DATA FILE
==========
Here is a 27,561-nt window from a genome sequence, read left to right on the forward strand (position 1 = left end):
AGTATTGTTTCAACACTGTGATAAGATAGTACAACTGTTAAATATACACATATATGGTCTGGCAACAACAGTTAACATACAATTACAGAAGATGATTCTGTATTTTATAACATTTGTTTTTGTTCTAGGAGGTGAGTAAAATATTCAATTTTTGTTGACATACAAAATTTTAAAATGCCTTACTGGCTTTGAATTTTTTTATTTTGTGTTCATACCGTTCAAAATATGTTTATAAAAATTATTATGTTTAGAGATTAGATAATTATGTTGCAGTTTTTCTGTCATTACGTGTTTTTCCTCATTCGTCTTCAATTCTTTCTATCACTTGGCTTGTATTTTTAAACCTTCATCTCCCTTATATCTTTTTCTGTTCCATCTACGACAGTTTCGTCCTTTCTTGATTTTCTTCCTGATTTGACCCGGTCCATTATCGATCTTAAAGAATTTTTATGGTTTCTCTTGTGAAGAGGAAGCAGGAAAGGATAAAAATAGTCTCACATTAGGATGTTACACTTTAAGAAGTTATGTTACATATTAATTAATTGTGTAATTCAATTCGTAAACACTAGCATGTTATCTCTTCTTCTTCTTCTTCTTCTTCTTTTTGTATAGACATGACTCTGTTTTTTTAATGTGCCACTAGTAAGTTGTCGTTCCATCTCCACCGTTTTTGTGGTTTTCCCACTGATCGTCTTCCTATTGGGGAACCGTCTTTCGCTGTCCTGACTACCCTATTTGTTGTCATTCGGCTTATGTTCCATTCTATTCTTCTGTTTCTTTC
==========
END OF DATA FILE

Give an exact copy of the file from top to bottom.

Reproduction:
Here is a 27,561-nt window from a genome sequence, read left to right on the forward strand (position 1 = left end):
AGTATTGTTTCAACACTGTGATAAGATAGTACAACTGTTAAATATACACATATATGGTCTGGCAACAACAGTTAACATACAATTACAGAAGATGATTCTGTATTTTATAACATTTGTTTTTGTTCTAGGAGGTGAGTAAAATATTCAATTTTTGTTGACATACAAAATTTTAAAATGCCTTACTGGCTTTGAATTTTTTTATTTTGTGTTCATACCGTTCAAAATATGTTTATAAAAATTATTATGTTTAGAGATTAGATAATTATGTTGCAGTTTTTCTGTCATTACGTGTTTTTCCTCATTCGTCTTCAATTCTTTCTATCACTTGGCTTGTATTTTTAAACCTTCATCTCCCTTATATCTTTTTCTGTTCCATCTACGACAGTTTCGTCCTTTCTTGATTTTCTTCCTGATTTGACCCGGTCCATTATCGATCTTAAAGAATTTTTATGGTTTCTCTTGTGAAGAGGAAGCAGGAAAGGATAAAAATAGTCTCACATTAGGATGTTACACTTTAAGAAGTTATGTTACATATTAATTAATTGTGTAATTCAATTCGTAAACACTAGCATGTTATCTCTTCTTCTTCTTCTTCTTCTTCTTTTTGTATAGACATGACTCTGTTTTTTTAATGTGCCACTAGTAAGTTGTCGTTCCATCTCCACCGTTTTTGTGGTTTTCCCACTGATCGTCTTCCTATTGGGGAACCGTCTTTCGCTGTCCTGACTACCCTATTTGTTGTCATTCGGCTTATGTTCCATTCTATTCTTCTGTTTCTTTC